The Sheet lays out the plow policies for the Town of Mammoth Lakes, addresses some gripes
Opinions on snow removal are like icicles—right now, everybody’s got one. With the massive storm that hammered Mammoth for the past week, there were complaints from residents about the way the Town of Mammoth Lakes (TOML) plows handled the first big storm in half a decade.
“There was a berm in front of my house for thirteen hours,” said one resident who lives in the Knolls. “I flagged down the plow driver and he told me, ‘If you don’t like it, move to Bishop, that’s what I did.’”
Indeed, according to Public Works Director (and acting Town Manager, as Dan Holler is currently on a service mission with his church in Uganda) Grady Dutton, a high percentage of the Town’s plow drivers do live in Bishop—so many that the Town of Mammoth Lakes offered them free rooms overnight at the Mammoth Creek Inn during the worst of the storm.
The Town of Mammoth Lakes plows all of the roads in Mammoth, save State Route 203, which is maintained by Caltrans.
“We have a system, and it works,” the plow driver reportedly told the Knolls resident. Dutton echoed that sentiment. The TOML Snow Management Policy, as stated on the Town’s website, says that the Town is responsible for approximately 104 lane miles of roads, and that it takes Town crews approximately 12 hours to plow every street in town and 20 hours to blow each street “during normal storms [up to one foot six inches of snow fall].”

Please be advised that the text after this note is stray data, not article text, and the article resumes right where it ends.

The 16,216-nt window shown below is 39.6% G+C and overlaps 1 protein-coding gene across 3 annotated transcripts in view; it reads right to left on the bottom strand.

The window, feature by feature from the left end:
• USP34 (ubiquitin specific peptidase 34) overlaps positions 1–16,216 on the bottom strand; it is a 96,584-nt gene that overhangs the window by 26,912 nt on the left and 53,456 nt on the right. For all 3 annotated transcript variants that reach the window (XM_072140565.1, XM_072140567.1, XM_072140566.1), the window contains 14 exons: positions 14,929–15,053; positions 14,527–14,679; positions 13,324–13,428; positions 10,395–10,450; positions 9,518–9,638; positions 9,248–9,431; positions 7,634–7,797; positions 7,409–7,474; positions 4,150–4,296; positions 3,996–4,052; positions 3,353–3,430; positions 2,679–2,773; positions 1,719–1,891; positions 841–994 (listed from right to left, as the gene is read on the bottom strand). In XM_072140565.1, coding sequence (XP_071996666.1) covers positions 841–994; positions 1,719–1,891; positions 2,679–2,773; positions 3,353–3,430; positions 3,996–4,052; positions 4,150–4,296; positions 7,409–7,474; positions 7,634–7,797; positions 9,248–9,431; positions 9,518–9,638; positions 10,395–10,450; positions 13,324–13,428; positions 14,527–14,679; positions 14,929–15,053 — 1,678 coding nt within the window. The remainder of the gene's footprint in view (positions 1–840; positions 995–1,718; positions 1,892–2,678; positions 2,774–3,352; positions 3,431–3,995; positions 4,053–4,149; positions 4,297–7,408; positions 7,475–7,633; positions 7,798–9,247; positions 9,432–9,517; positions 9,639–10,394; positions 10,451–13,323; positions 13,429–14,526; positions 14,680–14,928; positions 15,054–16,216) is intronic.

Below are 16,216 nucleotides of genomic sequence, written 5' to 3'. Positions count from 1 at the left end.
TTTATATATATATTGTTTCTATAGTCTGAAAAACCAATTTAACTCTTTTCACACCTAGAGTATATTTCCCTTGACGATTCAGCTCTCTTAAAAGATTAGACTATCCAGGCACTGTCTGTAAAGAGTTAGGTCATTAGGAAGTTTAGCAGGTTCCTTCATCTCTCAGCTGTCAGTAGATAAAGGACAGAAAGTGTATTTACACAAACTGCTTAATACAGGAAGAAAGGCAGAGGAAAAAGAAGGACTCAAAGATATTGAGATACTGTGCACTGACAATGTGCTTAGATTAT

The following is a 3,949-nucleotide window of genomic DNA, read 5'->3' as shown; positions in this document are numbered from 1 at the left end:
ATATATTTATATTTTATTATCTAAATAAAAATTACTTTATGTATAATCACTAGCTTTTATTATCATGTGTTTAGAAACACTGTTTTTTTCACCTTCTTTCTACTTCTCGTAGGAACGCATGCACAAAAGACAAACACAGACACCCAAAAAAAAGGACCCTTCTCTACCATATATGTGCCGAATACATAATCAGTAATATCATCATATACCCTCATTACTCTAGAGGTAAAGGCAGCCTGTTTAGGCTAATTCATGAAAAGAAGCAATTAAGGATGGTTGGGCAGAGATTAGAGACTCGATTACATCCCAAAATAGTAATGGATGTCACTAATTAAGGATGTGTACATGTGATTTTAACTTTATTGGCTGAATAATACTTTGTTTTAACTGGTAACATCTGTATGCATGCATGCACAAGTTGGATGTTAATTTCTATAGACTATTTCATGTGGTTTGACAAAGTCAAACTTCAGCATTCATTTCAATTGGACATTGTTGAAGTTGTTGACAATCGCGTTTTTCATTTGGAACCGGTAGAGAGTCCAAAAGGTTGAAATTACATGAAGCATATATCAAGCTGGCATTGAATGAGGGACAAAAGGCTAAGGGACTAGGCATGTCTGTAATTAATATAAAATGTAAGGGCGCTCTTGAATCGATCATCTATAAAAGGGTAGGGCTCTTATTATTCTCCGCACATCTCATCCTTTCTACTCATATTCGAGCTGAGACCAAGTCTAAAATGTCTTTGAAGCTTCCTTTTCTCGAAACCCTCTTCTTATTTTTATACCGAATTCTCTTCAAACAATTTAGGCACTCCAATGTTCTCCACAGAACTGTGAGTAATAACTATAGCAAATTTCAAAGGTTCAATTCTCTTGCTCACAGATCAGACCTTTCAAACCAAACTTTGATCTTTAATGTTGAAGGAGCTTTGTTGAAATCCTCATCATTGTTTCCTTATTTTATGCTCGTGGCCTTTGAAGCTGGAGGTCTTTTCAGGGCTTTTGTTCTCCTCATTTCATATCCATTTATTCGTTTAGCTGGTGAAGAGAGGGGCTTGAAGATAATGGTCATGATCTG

“Here’s the situation,” Dutton told The Sheet on Tuesday, January 10, “the dry storm we had back in December, we had about 2 feet of nice dry snow. It’s very easy for a plow to go down with a blower after [that] to clear the street. With this wet stuff, the blower slows down to about one mile an hour. You could walk past it. It just cannot move this heavy stuff, so we have been way behind…the blower just can’t operate that fast.”
The Town’s “Priority Order’ places “support for emergency responses” as priority number one, followed by main arterials and bus routes, secondary residential streets, cul-de-sacs, the scenic loop, park and ride lot, sidewalks and trails, bus shelters, and traffic signals and pedestrian beacons. However, “when snowfall exceeds the ability of Town crews to successfully perform normal operations throughout the Town,” priorities 3-9 (beginning with secondary residential streets) are suspended.